1. What are the implications of Universal and Local ijma? 2. What is the legal basis of Qiyas? 3. Examples of three cases settled by Qiyas.

Answered according to Hanafi Fiqh by Askimam.org

Salaams, Please assist me with an explanation to the following.

1. What are the implications of Universal and Local ijma?
2. What is the legal basis of Qiyas?
3. Examples of three cases settled by Qiyas.
4 One example of the application of Ijma

JazaakAllah. May Allah Reward you for all your efforts. Amen


In the name of Allāh, Most Gracious, Most Merciful

Assalāmu ῾alaykum wa Rahmatullāhi Wabarakātuh


We acknowledge receipt of query and your answer follows hereunder;

  1. The universal consensus of the scholars of the Muslim community as a whole can be regarded as conclusive Ijma’ as lay down by Ulama of Usul and is binding by early Usuliyeen (scholars of Usul i.e principles of Islamic jurisprudence).

The first time, Ijma’ occurred among the Sahabis, companions of the Prophet (Sallallaahu ‘alayhi wassallam). Unanimity of Ulama on an issue of a particular time is a requirement of Ijma’. However Ijma’ initially is to bring unity of Ummah in some matters and enhances the authority of the rule. Ijma’ will also be regarded to be an absolute proof in Shari’ah, to go against an absolute proof of Shari’ah could be of great threat for our Imaan.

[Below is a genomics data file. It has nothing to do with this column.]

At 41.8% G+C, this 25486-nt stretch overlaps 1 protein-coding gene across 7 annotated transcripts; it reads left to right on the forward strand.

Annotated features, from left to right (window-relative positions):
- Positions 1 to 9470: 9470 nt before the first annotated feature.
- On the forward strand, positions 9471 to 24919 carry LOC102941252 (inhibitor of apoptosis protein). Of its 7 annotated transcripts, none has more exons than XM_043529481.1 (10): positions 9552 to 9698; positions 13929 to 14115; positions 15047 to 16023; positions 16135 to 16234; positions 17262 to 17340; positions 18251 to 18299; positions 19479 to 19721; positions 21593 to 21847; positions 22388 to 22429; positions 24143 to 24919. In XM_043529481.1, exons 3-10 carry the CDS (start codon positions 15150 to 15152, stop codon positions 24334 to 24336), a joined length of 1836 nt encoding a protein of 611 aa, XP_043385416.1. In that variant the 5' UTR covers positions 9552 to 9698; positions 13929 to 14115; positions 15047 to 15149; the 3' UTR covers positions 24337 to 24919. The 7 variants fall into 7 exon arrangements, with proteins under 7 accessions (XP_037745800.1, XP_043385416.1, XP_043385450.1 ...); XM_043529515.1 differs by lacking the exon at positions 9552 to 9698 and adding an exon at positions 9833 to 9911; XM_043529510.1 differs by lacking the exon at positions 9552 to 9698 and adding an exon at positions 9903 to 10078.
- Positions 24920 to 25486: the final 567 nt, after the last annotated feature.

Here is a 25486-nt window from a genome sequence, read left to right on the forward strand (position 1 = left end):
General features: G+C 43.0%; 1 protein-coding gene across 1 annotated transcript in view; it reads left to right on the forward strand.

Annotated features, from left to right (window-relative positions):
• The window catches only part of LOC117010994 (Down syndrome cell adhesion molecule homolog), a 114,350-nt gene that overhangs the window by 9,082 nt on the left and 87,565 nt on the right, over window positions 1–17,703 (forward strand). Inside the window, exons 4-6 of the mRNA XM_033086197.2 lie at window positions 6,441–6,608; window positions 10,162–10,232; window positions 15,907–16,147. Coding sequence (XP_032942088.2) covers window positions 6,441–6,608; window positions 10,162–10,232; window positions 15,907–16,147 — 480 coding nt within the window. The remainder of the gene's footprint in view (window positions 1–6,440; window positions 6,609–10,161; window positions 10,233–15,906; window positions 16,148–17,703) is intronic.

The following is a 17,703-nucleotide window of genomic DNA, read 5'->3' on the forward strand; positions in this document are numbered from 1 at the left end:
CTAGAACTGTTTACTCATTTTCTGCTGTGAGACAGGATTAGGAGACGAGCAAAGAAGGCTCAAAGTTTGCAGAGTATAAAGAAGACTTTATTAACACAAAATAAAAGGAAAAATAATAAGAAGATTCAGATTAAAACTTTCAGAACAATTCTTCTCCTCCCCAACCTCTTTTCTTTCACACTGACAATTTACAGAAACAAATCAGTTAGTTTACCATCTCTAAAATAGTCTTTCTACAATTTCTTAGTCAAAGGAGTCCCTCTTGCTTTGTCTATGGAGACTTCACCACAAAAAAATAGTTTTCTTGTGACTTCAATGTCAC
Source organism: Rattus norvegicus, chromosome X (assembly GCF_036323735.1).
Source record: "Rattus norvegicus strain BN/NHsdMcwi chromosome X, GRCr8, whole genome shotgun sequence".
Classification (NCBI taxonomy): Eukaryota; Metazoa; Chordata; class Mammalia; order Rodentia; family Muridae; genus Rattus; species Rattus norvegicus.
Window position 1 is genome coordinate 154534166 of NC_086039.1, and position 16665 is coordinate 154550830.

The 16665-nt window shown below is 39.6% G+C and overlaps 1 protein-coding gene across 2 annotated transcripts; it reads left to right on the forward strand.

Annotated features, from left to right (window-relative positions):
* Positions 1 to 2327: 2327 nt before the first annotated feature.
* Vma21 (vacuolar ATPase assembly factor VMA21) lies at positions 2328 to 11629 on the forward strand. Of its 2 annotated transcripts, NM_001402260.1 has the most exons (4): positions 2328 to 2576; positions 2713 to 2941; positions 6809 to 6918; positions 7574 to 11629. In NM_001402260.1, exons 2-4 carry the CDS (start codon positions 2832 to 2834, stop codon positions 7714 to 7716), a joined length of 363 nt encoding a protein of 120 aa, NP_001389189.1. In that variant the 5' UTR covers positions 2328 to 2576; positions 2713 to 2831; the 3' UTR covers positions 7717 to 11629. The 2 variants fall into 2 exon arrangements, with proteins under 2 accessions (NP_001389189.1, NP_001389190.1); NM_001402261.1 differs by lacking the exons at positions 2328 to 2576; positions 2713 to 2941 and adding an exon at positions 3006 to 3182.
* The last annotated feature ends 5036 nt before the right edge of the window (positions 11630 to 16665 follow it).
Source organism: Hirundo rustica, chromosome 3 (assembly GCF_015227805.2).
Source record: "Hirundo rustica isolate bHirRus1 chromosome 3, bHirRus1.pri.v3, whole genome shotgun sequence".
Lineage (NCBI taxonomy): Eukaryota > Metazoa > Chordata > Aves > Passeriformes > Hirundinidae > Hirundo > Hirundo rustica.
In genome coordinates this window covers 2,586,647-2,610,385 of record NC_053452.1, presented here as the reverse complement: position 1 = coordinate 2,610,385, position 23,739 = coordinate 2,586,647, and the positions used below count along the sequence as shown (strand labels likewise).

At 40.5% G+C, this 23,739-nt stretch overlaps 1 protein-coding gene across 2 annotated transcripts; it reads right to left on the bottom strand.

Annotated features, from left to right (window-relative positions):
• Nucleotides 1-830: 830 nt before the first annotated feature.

1. Examples of Ijma’ are:

  1. The second of Jummah.

  2. Compilation of the Qura’an in a single manuscript.

  3. Prohibition of Muta’


  1. Technically, qiyas is the addition of a Shari’ah value from an original case, or asl,, because the latter has the same efficient root as the former. The original case is regulated by a given text, and qiyas seeks to extend the same textual ruling to the new case. Recourse to analogy is only warranted if the solutions of new cases are not covered by the nusus (Qur’an & Sunnah) or a definite ijma`; otherwise it would be vain to resort to qiyas if the new case could be resolved under a ruling of the existing law.

  2. A simple example of qiyas is the ruling of all intoxicants being haraam. In the Holy Quran, Allah Ta’ala orders us to refrain from khamar (wine, alcoholic drinks). So it would clearly appear that the reason for the prohibition is because of the intoxicating effect. Therefore, although not particularly mentioned in the Qura’an and Hadith, all other things which have an intoxicating effect (such as drugs etc.) will be deemed haraam as well due to the verse which prohibits khamar.

 (Tasheel Usul-ul-Shashi, P. 168, Idaratul Quran)


And Allāh Ta῾āla Knows Best
Wassalāmu ῾alaykum

Ml. Mohammad Ashhad bin Said
Correspondence Iftā Student, Mauritius

Checked and Approved by:
Mufti Ebrahim Desai
Dārul Iftā, Madrasah In῾āmiyyah

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